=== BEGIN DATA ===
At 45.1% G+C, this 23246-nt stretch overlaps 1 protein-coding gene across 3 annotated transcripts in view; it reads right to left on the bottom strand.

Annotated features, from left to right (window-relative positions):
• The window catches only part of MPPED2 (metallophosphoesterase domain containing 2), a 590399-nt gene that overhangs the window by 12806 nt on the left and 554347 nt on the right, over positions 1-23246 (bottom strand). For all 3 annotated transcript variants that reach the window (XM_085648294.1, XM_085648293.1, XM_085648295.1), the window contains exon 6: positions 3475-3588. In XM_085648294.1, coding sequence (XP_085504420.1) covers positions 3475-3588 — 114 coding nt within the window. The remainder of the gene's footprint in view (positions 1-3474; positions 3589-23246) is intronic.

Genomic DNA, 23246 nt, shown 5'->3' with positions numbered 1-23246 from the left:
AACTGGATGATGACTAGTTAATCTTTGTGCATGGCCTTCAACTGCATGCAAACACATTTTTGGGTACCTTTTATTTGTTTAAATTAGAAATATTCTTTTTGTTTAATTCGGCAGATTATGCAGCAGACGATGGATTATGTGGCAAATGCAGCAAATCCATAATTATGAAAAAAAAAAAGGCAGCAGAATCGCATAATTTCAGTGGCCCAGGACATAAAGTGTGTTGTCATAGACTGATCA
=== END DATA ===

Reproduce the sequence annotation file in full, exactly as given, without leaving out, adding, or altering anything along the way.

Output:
At 45.1% G+C, this 23246-nt stretch overlaps 1 protein-coding gene across 3 annotated transcripts in view; it reads right to left on the bottom strand.

Annotated features, from left to right (window-relative positions):
• The window catches only part of MPPED2 (metallophosphoesterase domain containing 2), a 590399-nt gene that overhangs the window by 12806 nt on the left and 554347 nt on the right, over positions 1-23246 (bottom strand). For all 3 annotated transcript variants that reach the window (XM_085648294.1, XM_085648293.1, XM_085648295.1), the window contains exon 6: positions 3475-3588. In XM_085648294.1, coding sequence (XP_085504420.1) covers positions 3475-3588 — 114 coding nt within the window. The remainder of the gene's footprint in view (positions 1-3474; positions 3589-23246) is intronic.

Genomic DNA, 23246 nt, shown 5'->3' with positions numbered 1-23246 from the left:
AACTGGATGATGACTAGTTAATCTTTGTGCATGGCCTTCAACTGCATGCAAACACATTTTTGGGTACCTTTTATTTGTTTAAATTAGAAATATTCTTTTTGTTTAATTCGGCAGATTATGCAGCAGACGATGGATTATGTGGCAAATGCAGCAAATCCATAATTATGAAAAAAAAAAAGGCAGCAGAATCGCATAATTTCAGTGGCCCAGGACATAAAGTGTGTTGTCATAGACTGATCA